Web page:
Endoscopic Intervention can Prevent Reoperation in Patients After Pancreas Transplantation – The Advantage of the Duodenoduodenal Anastomosis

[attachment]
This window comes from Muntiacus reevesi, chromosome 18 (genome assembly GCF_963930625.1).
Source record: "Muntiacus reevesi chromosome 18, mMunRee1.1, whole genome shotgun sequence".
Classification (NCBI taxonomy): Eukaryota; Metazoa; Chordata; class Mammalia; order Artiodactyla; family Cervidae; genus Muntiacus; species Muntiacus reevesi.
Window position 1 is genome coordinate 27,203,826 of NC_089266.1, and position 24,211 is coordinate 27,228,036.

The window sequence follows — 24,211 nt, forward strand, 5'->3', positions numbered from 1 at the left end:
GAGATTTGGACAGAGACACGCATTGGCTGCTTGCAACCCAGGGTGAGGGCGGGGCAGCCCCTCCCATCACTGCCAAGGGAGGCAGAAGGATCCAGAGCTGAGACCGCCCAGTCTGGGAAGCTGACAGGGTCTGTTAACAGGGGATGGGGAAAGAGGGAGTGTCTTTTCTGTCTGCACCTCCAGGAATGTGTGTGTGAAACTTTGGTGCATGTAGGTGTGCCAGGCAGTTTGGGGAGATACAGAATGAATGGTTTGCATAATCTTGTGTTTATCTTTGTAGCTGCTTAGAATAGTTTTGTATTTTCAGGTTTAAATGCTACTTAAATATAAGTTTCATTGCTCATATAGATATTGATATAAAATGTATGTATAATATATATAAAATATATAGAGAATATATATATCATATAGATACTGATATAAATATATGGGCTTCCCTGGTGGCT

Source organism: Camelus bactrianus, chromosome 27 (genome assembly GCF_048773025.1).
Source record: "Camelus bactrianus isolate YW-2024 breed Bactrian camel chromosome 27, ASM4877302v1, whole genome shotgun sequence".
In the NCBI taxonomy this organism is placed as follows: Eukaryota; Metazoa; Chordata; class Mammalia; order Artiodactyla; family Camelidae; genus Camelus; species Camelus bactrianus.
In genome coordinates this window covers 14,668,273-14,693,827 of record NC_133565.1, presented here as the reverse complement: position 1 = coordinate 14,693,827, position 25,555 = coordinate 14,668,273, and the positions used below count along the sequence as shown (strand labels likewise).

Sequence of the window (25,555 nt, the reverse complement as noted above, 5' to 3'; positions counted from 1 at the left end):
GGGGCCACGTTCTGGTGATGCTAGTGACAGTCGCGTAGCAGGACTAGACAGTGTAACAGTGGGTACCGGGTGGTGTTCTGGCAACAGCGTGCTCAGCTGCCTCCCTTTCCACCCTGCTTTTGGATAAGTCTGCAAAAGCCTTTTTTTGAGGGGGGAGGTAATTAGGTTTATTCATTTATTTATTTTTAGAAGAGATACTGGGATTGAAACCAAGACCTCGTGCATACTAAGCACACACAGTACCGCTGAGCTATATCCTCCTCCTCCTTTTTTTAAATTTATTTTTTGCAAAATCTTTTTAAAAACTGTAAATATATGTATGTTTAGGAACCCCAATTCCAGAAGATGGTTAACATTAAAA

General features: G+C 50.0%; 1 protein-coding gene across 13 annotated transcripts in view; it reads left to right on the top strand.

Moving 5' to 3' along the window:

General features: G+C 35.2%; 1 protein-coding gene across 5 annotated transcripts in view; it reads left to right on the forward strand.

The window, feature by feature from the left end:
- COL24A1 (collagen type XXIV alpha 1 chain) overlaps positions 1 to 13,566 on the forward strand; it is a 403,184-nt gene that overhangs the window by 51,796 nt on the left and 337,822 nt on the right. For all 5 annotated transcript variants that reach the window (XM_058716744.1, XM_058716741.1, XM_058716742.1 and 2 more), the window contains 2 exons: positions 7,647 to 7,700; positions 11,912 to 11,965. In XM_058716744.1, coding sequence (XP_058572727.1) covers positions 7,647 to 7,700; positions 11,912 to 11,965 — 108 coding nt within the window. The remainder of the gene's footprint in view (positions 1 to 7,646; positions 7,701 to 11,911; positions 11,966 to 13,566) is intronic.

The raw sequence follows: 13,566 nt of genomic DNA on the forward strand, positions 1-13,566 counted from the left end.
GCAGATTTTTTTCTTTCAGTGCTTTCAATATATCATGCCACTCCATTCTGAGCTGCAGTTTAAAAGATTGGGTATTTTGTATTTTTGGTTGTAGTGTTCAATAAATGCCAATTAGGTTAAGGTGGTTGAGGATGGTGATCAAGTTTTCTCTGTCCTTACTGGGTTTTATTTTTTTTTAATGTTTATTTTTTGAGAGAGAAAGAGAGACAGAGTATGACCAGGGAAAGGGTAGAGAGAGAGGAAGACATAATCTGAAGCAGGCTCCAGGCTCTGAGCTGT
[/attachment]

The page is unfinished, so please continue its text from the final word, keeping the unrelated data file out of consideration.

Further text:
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IntroductionSince the first pancreas transplantation in 1966, surgical techniques have vastly evolved. Nowadays, in most transplant centres, the preferred type of anastomosis is the one with the small intestine. However, when the duodenoduodenal anastomosis was introduced, it has become a highly beneficial type of anastomosis and is now routinely performed in our Centre.Materials and MethodsWe performed 193 pancreas transplantations since 2004 until September 2017. Among these patients we performed 164 duodenoduodenal and 29 duodenojejunal anastomoses.ResultsAmong all 164 patients with duodenoduodenal anastomosis 141 were Simultaneous Pancreas Kidney transplantations (SPK), 21 Pancreas Transplantations Alone (PTA) and 2 Pancreas After Kidney (PAK) transplantations. Endoscopic intervention due to anastomotic bleeding was necessary in 32 cases. Only in one case it wasn’t successful and the patient had to be reoperated. In group of patients with duodenojejunal anastomosis the reoperation due to GI bleeding was necessary in 2 patients.ConclusionDuodenoduodenal anastomosis is a safe option of enteric drainage that provides many advantages. It enables easy, non-invasive endoscopic access to the transplanted duodenum and possible intervention in case of GI bleeding.

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